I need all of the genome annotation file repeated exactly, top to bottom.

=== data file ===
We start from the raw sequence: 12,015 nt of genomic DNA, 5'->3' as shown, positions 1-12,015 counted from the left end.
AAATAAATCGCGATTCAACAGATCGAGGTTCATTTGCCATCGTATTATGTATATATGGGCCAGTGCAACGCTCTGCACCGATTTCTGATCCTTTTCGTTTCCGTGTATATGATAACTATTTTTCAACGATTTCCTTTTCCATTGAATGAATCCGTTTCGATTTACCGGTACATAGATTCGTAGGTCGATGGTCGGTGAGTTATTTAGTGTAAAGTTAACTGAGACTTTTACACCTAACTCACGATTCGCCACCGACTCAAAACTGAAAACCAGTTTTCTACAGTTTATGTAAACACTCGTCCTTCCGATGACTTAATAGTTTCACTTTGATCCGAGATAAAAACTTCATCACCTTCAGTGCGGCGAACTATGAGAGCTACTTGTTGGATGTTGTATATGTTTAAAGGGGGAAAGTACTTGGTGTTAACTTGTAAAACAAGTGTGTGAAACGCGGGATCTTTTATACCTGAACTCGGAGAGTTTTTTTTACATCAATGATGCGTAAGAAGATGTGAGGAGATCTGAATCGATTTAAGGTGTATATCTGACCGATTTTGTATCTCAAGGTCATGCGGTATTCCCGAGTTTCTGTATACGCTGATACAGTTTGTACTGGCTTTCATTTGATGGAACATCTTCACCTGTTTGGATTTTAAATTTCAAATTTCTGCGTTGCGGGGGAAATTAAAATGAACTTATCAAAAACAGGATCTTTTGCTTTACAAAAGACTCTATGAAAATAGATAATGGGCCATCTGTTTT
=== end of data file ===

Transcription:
We start from the raw sequence: 12,015 nt of genomic DNA, 5'->3' as shown, positions 1-12,015 counted from the left end.
AAATAAATCGCGATTCAACAGATCGAGGTTCATTTGCCATCGTATTATGTATATATGGGCCAGTGCAACGCTCTGCACCGATTTCTGATCCTTTTCGTTTCCGTGTATATGATAACTATTTTTCAACGATTTCCTTTTCCATTGAATGAATCCGTTTCGATTTACCGGTACATAGATTCGTAGGTCGATGGTCGGTGAGTTATTTAGTGTAAAGTTAACTGAGACTTTTACACCTAACTCACGATTCGCCACCGACTCAAAACTGAAAACCAGTTTTCTACAGTTTATGTAAACACTCGTCCTTCCGATGACTTAATAGTTTCACTTTGATCCGAGATAAAAACTTCATCACCTTCAGTGCGGCGAACTATGAGAGCTACTTGTTGGATGTTGTATATGTTTAAAGGGGGAAAGTACTTGGTGTTAACTTGTAAAACAAGTGTGTGAAACGCGGGATCTTTTATACCTGAACTCGGAGAGTTTTTTTTACATCAATGATGCGTAAGAAGATGTGAGGAGATCTGAATCGATTTAAGGTGTATATCTGACCGATTTTGTATCTCAAGGTCATGCGGTATTCCCGAGTTTCTGTATACGCTGATACAGTTTGTACTGGCTTTCATTTGATGGAACATCTTCACCTGTTTGGATTTTAAATTTCAAATTTCTGCGTTGCGGGGGAAATTAAAATGAACTTATCAAAAACAGGATCTTTTGCTTTACAAAAGACTCTATGAAAATAGATAATGGGCCATCTGTTTT